by Ben McGuinness, Peak Associate
Iraqi writer, filmmaker, and researcher Dima Yassine shared a rough cut of her short documentary Once Upon a Day in Tahir to a crowd at SFU Harbour Centre. The screening was hosted by professor Adel Iskandar (School of Communication) and followed by an open discussion.
Before the film, she shared photos of her childhood in Mosul. She hadn’t been home to Iraq in decades, but she decided to book a flight home for September 2019. Just then, a revolution had broken out.
She began to tear up, and paused. She explained that the Iraqi people were standing up against “everything that had tried to break them” after experiencing “bloodbath after bloodbath” of civil wars and governments that were not made for the people.
“It gave me hope. It revived my belonging, which I had lost for 27 years.”
In the end, she never made it to Mosul. She was so enthralled by the protests in Baghdad that her trip was spent there, amongst diverse people occupying the streets and defying authority.
The film is a brief glimpse into these hectic scenes. In the film, she talks and laughs nervously with a group of acquaintances in a quiet side street — all kinds of chaotic noise echoing from the distance. The limited text in the film explains that 700 people were killed during the protests, many by having tear gas cans aimed at their heads by police.
The next scene shows the group making their way to a bustling tunnel full of people. They are trying to set a ladder up against the side, but are interrupted by emergency vehicles, marches of protesters, and a man being dropped off by police. He is gasping for air, having breathed in tear gas.
Referring to the chaos, Yassine says: “What do we do? Inhale and exhale . . . but then we breathe in tear gas.”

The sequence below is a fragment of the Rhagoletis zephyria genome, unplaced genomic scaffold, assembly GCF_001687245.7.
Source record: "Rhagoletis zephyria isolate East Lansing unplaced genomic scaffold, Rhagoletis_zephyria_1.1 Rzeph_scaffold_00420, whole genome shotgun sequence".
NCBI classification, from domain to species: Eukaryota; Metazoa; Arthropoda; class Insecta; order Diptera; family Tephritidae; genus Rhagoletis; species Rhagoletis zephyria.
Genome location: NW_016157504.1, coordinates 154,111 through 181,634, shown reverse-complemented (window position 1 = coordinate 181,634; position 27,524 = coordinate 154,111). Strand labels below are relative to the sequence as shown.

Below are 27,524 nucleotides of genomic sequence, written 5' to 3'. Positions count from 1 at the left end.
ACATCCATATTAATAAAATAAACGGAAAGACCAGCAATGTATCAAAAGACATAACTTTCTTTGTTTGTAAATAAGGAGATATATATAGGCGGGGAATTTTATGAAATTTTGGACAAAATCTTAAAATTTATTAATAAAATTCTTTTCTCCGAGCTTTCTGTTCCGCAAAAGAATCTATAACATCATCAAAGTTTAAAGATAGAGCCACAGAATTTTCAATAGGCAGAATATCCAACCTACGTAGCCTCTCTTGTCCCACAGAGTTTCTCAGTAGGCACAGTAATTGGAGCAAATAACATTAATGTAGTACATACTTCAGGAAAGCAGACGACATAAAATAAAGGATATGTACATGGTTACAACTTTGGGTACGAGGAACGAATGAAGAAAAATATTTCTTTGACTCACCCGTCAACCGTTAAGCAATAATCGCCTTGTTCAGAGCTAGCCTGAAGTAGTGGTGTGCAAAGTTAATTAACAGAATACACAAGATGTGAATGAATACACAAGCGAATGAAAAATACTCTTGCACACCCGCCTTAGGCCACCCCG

Eventually they get the ladder up and her friend begins his mission to spray paint an image to the side of the tunnel. It starts as a man leaping forward — what looks like a goalie. Then the final touch is added, and the eerie image is revealed: It’s a goalie blocking a can of tear gas.
Yassine had spent her trip in Baghdad, much of it filming the events around her. “I [went] to find a grave, to reconcile with my past, but I found life.” After her trip, she needed to share what she had seen somehow because she was “longing to talk about Iraq” and felt disconnected from the tranquility of Vancouver — though she saw a similar struggle in the Wet’suwet’en protests.
Professor Iskandar asked her why she chose to focus on such a brief part of her trip for the film, where her friend sprays graffiti. Yassine explained that the revolution created an “explosion of art” where people felt able to express themselves. She described the streets after the government attempted to impose a curfew as a carnival, comparing it to Khatsahlano Fest.
During the discussion, Yassine had much to say about the Iraqi people, things that our media doesn’t cover: she talked about the ways they have been subjected to the whims of ISIS and other heavy-handed militias, including the failed US intervention; she talked about their resilience without proper government services, like healthcare and education; she talked about how Iraqi women, portrayed in the West as victims, have been the backbone and fortitude of families during these chaotic times — including as vanguards of this revolution.
As Yassine captivated us for over an hour with the stories she had to share, I wondered why more of them weren’t included in the decidedly sparse film. Her account of the Iraqi people’s struggle and strength could easily create a feature-length documentary — although that would be no small undertaking.
I do hope that Once Upon a Day in Tahir will evolve to capture her full story. In any case, it served as a platform to share her perspective of the revolution and an ode to Iraq. In a region where our media mostly covers death and suffering, we should also be recognizing the life and warmth of people.